The most minimal of penumbral lunar eclipses takes place Saturday night, though with clear skies, anyone can enjoy the nice May full moon. Look for Saturn east of the moon Wednesday night. Sunset triumvirate – Mercury, Jupiter, Venus are positioning themselves for a rare match-up.
May 20, 2013
[Dave Heller] Night sky gazers can start tracking a trio of planets in seemingly close proximity. Let’s set our sight lines with Derrick Pitts, chief astronomer at the Franklin Institute. Derrick, we’re preparing for a show that takes place over several nights.
[Derrick Pitts] One could actually argue that it runs right through next week and on into June, but we can really start to pick up the members of this triumvirate that are going to be working together 45 minutes after sunset over in the west, northwest.
Do the members know they’re working together?
The members have no idea what’s going on at all. It’s actually is a really interesting tableau that can be seen this way only from planet Earth because we’re talking about these three members of the solar system — Mercury, the planet that’s closest to the sun, Venus, the member between Mercury and Earth, and then the largest planet of the solar system, Jupiter, which is hundreds of millions of miles farther out. At the same time though, for those of us here on Earth viewing this, what we’re going to see is the results of the orbital speeds of these three planets causing them to look as if they’re moving around with each other out there in space. The truth of the matter is, of course, that Mercury and Venus are fairly close to us but their heightened orbital speeds around the sun is what’s going to display most of the action that we’ll see. The one other thing we’ll see is we’ll see that Jupiter appears to move through this section of the sky pretty quickly over the next 7-10 days, but that’s actually the result of the Earth’s motion around the sun, not Jupiter’s motion around the sun.
Photo by Flickr user adriangonsalves
Naked eye visibility, or binoculars recommended?
Jupiter and Venus will be naked eye and easy to spot, but I’d recommend using binoculars so that you can catch all three of these easily in the evening sky. Mercury itself is tiny but bright and easy to see in a pair of binoculars if you know right where you’re looking. So, using binoculars to help locate Jupiter would be the first easy piece to start with because Jupiter is big and bright. Following that, of course, Venus is nice and big and bright also right nearby in the same field, and then Mercury comes into the same field of view also within the next few days.
Beginning on Wednesday of this week we can work right through Monday of next week when we’ll see on Monday evening in 45 minutes after sunset, right at 9 p.m. all three of these planets as close as they can be to each other. Unfortunately, it’s a view that’s low to the horizon but it’s persistent in that you’ll be able to watch it for more than an hour, more than an hour after sunset.
Separately, the second-largest planet Saturn is around this week as well.
Indeed it is, and it’s over on the other side of the sky where we’ll find it not far from the moon on Wednesday evening. It’ll be just to the east of the moon, to the left of the moon if you will. So if you go out anytime after sunset, as soon as you can identify the moon, look to the left of the moon and you should be able to see Saturn.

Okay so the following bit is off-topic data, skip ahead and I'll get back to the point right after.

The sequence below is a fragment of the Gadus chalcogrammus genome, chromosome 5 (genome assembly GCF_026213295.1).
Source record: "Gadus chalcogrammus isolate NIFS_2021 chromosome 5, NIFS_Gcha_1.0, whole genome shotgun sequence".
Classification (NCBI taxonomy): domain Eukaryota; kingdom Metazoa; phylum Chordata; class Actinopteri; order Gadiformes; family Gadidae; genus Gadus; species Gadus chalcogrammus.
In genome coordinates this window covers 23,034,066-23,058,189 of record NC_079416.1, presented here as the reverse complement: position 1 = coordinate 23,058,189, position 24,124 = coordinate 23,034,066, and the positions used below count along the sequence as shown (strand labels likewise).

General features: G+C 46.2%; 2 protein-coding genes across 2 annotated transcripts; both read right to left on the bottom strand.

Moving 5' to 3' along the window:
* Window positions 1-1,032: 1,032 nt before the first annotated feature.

One of the difficulties about Saturn is that its distance is almost twice that of Jupiter. So even though it’s similar in size, the distance makes its seem so much smaller. But again, the way to recognize planets from stars in the evening sky is that stars twinkle but planets don’t. So if you’re looking in that portion of the sky, just to the left of the moon, to the east of the moon, you’ll be able to see that little tiny spec, not tiny spec, but that smaller object that does not twinkle — that’s the planet Saturn. Small telescope will let you see the rings.
As you mentioned the moon, there’s a lunar eclipse this week. I think the technical term for this one is the “Ho-Hum” eclipse.
[Laughs] I would certainly agree with that. Because it is actually an eclipse only technically. Here’s what we mean by this: there are different stages for an eclipse. The first phase of an eclipse (of a total solar eclipse) would be the penumbral phase. Then comes the umbral phase of the eclipse. Now the penumbra actually happens to be the outermost ring of shadow created by the Earth when the sun shines onto the surface of the Earth, the shadow’s created out behind the Earth. As the moon moves into this outermost ring of shadow, that’s a penumbral eclipse.
Unfortunately, there isn’t much color associated with penumbral eclipses. A total eclipse, where the moon actually moves into the center portion of the Earth’s shadow, called the umbra, that’s when you get the deep, rich color — reds, maybe even light browns — that you can see on the surface of the moon. However in this case, technically a penumbral eclipse, meaning that the moon only very slightly grazes the outer edge of the penumbra. So for all intensive purposes, that evening you’ll see a full moon but with no color whatsoever. So you couldn’t really recognize it as eclipse if you observed it. The only way you’d be able to recognize the eclipse is if you work the numbers to see that the position of the moon is just grazing the outer edge of the penumbral shadow of the Earth.